Last week I attended a press event in Florida held by Toshiba in conjunction with the company’s LEAD 2013 End User conference. This conference is really geared to Toshiba MPS (Managed Printing Services) dealers. In case you are not sure what that is (I wasn’t), MPS dealers are basically the people that sell, service and value-add (by um, changing out toner cartridges, I guess) your office printers that are typically made by Toshiba, of course, as well as Canon, HP, Lexmark, etc. These dealers also sometimes sell security products and network services, but printers — aka “document output devices” — seem to be their main thing. And obviously, they are concerned about the future of their existence, since their main source of revenue comes from… selling printers. The reason I ended up at the event is because Toshiba has set its sights on a new revenue source for these dealers: digital signage.
(Side note: When I told some of the other press guys, who mostly only covered the MPS industry, that I was just there for digital signage and that I covered AV, they said, “Oh, so you are only here for the sexy stuff.” I thought they were kidding – and told them they needed to get out more — but they weren’t really. So yes, if you’re in the business of managed print services, AV is sexy. I digress.)
So if you hear Toshiba is going to start offering digital signage products, you probably think hardware – displays, or maybe players. This is not the case. Toshiba has apparently gotten the memo that manufacturers need to (literally) think outside the box, because it’s going well beyond that – yes, Toshiba’s selling the hardware (although the displays will be spec’d from third-party companies such as NEC Display), but it’s also creating the software and the content, which can be customized, in-house, by Toshiba’s creative team. One astute Toshiba executive said, “If you define yourself as in the print industry, you’re in a declining market. We’re in the business of helping people manage content.”
Toshiba’s digital signage software comes in the form of the Virtuoso, which is a touch display (available in various sizes), stand, integrated PC and customized Windows-based software geared to specific verticals such as hospitality, retail, medical and education. I demo’d this software at the conference, where it was set up for a Tesla car dealership retail setting, in which you could build your own Tesla, as well as in a hospitality application with wayfinding. I only had a few minutes to play with it, but the software was nice – intuitive GUI, attractive layout and design, no technical hiccups that I found.
The Virtuoso comes in several display sizes, starting with a 22” tabletop version and going up to a 70” display with a floor stand. To give you an idea of pricing, the 70” model with 15 hours of customization on the content is priced at about $32,000, with an extremely healthy dealer margin of 30 – 38 percent on that. The pricing is scaled if the end user wants to order multiple displays with the same software on it. There are additional revenue opportunities through maintenance contracts (for both hardware and software), plus additional content developments — billed per hour — and updates. Toshiba did say that the dealer is responsible for “installation,” but there will be third parties available to help if any resellers are “uncomfortable with that.” See a typical sale below:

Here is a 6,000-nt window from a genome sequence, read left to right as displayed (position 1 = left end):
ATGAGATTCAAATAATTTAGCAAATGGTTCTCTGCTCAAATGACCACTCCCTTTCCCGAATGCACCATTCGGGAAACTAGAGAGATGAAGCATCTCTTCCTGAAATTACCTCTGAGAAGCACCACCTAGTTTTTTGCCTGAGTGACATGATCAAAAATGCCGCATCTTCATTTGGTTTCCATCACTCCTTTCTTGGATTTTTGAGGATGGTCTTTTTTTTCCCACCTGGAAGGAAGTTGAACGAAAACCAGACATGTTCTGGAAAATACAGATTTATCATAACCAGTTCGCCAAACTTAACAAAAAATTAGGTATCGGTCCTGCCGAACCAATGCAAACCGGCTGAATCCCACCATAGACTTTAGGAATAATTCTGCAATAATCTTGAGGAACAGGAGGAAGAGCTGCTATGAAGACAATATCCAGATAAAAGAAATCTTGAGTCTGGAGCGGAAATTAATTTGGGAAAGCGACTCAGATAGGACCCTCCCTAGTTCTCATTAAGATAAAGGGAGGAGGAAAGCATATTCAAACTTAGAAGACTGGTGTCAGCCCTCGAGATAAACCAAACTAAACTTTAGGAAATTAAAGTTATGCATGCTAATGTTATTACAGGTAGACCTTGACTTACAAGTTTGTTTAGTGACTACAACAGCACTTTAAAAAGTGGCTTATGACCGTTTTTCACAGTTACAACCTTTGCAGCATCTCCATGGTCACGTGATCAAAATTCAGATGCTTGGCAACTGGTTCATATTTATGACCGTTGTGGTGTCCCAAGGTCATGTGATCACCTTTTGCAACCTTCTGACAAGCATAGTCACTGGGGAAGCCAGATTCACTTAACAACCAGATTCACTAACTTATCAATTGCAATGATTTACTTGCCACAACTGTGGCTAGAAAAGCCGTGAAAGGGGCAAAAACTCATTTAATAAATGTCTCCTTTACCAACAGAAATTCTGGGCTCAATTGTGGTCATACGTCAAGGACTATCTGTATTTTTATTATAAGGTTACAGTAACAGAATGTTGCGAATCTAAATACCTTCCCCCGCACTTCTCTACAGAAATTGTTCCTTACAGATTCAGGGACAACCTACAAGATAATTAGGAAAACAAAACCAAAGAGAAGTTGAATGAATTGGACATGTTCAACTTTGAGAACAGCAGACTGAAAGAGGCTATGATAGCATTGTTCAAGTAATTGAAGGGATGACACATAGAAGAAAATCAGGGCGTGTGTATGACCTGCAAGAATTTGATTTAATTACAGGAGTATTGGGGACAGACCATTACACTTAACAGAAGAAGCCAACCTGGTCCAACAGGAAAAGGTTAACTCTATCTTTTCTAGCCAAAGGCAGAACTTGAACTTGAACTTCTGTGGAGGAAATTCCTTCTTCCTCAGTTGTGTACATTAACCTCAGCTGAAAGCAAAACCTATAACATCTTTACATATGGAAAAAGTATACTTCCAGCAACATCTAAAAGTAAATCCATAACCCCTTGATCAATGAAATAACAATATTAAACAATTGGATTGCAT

This package is basically a single-screen system and clearly couldn’t meet the need for complex digital signage deployments on its own, but Toshiba says it has a solution for that called Experience Manager (powered by ComQi). Since I was unfortunately unable to stick around for the entire conference, I didn’t get to hear more about this would exactly work, but will report back when I know more.
So what does this mean for you, the AV integrator? There are multiple industries eyeing the digital signage market, which they all see as a big, juicy fruit ripe with possibilities – new customers, higher margins, recurring revenue, and just well, untapped money. That includes not just AV dealers and IT firms, but also MPS dealers, everyone in the print sign industry (all print-related trade shows have digital signage now) and in some cases, even the manufacturers themselves. You have a leg up over the print industries because you understand technical challenges and that solving them is the real value-add of a dealer, which manufacturers can’t really replace. You know you can learn the IT and networking side of the technology (though that won’t happen on its own — go get Cisco certified!). So what you really need to learn is how to sell services and not hardware.
The MPS guys DO know how to sell services and contracts. Toshiba said as much, and it felt confident its existing dealers, who really don’t know much about the technology behind digital signage, can SELL this system if Toshiba does the technical heavy lifting. (And I know firsthand what good salesmen they are — our company somehow ended up with a lengthy and apparently ironclad contract for a mediocre Canon printer and the only “services” the dealer offers is mailing us toner cartridges and surly technical support.)
In any case, if you’re an AV dealer, you may want to sign up with Toshiba, which wants to expand its network of dealers for digital signage, and will be happy to have you (I asked). And as for getting into the digital signage market, it looks like it’s only going to get more crowded. Better jump on it now.